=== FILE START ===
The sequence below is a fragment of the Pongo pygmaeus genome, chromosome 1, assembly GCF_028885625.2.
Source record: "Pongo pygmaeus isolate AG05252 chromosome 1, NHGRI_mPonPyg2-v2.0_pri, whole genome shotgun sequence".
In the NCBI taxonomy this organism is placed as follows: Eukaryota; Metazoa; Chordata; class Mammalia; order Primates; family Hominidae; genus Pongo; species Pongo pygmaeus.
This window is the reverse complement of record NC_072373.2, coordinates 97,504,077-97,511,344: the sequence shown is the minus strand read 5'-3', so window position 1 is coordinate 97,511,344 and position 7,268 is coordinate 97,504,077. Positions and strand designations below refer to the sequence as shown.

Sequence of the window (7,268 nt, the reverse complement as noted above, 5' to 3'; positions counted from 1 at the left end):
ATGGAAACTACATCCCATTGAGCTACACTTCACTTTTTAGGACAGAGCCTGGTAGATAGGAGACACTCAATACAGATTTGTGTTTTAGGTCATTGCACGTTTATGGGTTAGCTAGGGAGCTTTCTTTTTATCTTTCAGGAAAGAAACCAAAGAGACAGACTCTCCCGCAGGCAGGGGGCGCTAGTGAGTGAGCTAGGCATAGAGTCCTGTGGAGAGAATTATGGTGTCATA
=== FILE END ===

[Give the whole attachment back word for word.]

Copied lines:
The sequence below is a fragment of the Pongo pygmaeus genome, chromosome 1, assembly GCF_028885625.2.
Source record: "Pongo pygmaeus isolate AG05252 chromosome 1, NHGRI_mPonPyg2-v2.0_pri, whole genome shotgun sequence".
In the NCBI taxonomy this organism is placed as follows: Eukaryota; Metazoa; Chordata; class Mammalia; order Primates; family Hominidae; genus Pongo; species Pongo pygmaeus.
This window is the reverse complement of record NC_072373.2, coordinates 97,504,077-97,511,344: the sequence shown is the minus strand read 5'-3', so window position 1 is coordinate 97,511,344 and position 7,268 is coordinate 97,504,077. Positions and strand designations below refer to the sequence as shown.

Sequence of the window (7,268 nt, the reverse complement as noted above, 5' to 3'; positions counted from 1 at the left end):
ATGGAAACTACATCCCATTGAGCTACACTTCACTTTTTAGGACAGAGCCTGGTAGATAGGAGACACTCAATACAGATTTGTGTTTTAGGTCATTGCACGTTTATGGGTTAGCTAGGGAGCTTTCTTTTTATCTTTCAGGAAAGAAACCAAAGAGACAGACTCTCCCGCAGGCAGGGGGCGCTAGTGAGTGAGCTAGGCATAGAGTCCTGTGGAGAGAATTATGGTGTCATA